Alcohol dependency is a complex problem to which there are no simple solutions. There are many routes into dependency, many ways in which it manifests itself and many approaches to treatment. However, dependent drinkers also require access to large, affordable volumes of alcohol. Recent research by Professor Jonathan Chick and colleagues shows that, in Scotland at least, one of the primary sources of cheap, high strength alcohol is white cider.
In a letter published in Clinical Medicine, based on research funded by Alcohol Research UK and the Chief Scientist Office, Chick and colleagues estimate the proportion of all the white cider sold in Scotland consumed by dependent drinkers. They conclude that, even taking a conservative estimation, the majority of all white cider sold is bought by people who are suffering from serious alcohol problems.
The research involved interviews with over 600 severely dependent drinkers in Edinburgh and Glasgow. The team asked what products participants bought, in what quantities and at what prices. Overall, they found that white cider and cheap vodka were very widely consumed and that 85% of purchases were at less than 50 pence per unit.
The findings provide critical insights into the purchasing and consuming patterns of some of the heaviest drinkers (the median weekly consumption was 185 units) – people often overlooked in general surveys and population studies. It is not surprising to find that dependent drinkers look for cheap, high-strength products; however, if it is correct that the vast majority of white cider sales are to individuals with a severe dependency problem, then this must raise questions about the ethics of this sector of the market.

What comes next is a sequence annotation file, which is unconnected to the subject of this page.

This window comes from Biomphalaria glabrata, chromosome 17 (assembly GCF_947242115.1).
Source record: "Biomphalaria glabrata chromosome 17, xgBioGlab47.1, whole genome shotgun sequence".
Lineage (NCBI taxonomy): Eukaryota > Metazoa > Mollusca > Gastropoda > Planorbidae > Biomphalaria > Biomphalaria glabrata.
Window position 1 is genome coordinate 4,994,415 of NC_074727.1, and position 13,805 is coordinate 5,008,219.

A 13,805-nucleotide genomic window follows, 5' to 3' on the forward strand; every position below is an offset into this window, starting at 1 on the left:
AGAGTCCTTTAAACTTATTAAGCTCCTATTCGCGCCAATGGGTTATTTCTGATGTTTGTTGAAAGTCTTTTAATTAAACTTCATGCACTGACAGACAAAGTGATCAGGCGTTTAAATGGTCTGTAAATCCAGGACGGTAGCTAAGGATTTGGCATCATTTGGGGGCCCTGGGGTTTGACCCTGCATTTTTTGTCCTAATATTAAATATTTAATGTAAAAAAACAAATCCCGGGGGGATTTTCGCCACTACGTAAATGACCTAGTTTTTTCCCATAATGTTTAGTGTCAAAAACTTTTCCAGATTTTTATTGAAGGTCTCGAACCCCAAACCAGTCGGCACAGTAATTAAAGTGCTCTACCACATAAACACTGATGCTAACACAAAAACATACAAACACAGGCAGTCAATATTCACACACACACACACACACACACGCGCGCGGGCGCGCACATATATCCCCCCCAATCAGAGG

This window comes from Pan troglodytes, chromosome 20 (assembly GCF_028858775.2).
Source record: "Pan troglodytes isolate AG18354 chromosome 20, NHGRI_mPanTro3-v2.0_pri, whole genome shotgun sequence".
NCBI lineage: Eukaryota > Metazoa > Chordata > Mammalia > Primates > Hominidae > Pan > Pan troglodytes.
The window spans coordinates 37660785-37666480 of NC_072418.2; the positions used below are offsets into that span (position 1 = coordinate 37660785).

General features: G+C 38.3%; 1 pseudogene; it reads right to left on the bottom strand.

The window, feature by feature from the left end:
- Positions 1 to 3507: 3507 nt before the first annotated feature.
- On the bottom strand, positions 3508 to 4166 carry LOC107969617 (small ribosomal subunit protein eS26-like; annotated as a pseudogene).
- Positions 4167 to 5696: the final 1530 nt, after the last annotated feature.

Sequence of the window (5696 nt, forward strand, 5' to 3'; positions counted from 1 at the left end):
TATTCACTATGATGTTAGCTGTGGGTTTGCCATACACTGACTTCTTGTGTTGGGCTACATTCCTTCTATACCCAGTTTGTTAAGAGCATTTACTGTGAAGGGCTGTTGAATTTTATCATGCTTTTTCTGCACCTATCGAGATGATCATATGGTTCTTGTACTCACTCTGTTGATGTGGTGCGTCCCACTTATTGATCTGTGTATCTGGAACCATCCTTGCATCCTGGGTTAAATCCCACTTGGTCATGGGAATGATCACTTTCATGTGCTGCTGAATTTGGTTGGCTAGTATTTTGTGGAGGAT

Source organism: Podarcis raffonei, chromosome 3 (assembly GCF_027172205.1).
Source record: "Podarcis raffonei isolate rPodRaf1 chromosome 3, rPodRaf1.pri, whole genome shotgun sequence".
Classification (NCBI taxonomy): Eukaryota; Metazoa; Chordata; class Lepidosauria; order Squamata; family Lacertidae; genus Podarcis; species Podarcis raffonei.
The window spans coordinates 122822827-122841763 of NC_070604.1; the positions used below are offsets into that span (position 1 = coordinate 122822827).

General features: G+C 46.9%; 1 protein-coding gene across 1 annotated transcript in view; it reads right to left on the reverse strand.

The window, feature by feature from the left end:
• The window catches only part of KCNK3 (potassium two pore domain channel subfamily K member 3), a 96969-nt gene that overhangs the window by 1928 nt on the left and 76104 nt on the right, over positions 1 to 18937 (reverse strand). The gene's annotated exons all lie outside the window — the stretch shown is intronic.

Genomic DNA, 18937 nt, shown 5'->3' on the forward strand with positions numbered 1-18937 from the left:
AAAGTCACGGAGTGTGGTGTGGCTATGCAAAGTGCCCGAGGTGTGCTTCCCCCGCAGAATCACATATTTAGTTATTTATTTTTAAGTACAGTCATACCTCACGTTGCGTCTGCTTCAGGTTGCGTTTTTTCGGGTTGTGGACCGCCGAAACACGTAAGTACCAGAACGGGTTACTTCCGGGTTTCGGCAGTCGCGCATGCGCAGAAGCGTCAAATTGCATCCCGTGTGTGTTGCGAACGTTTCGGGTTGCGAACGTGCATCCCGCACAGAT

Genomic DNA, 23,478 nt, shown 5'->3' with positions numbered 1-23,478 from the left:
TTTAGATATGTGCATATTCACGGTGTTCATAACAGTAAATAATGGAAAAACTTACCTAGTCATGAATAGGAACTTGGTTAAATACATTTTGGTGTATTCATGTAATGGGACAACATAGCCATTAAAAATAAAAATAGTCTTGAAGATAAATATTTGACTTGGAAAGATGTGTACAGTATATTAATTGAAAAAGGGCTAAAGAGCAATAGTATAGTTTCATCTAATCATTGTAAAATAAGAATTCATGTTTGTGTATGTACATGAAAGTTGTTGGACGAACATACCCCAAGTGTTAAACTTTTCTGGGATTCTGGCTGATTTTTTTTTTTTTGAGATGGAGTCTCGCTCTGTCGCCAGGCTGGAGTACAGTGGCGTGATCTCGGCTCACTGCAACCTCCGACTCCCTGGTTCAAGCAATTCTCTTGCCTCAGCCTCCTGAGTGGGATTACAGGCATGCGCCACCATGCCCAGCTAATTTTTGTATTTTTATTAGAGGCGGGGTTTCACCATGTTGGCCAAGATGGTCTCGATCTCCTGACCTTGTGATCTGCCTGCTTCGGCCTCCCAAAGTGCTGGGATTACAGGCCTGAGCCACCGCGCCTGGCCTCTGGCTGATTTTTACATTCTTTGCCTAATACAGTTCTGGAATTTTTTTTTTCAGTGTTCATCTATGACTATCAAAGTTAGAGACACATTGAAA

The Scotch Whisky Association’s legal challenge to the Scottish Government’s policy of minimum unit pricing (MUP) is currently going through the final stages, with a decision expected soon. MUP would certainly raise the price of white cider and cheap vodka considerably. As Professor Chick and colleagues have said, we don’t know precisely what impact this might have on very heavy drinkers – and possible detrimental effects (such as switching to counterfeit products) will need to be considered.
However, current tax structures mean that high-strength white cider continues to be sold at very low prices. Voluntary industry action appears to have done nothing to address this issue. If a large proportion of the market for white cider is indeed people with severe dependency problems, then all parties involved should work towards reducing the impact of such products on the wellbeing of individuals and the wider community.
Dr James Nicholls, Director of Research and Policy Development, Alcohol Research UK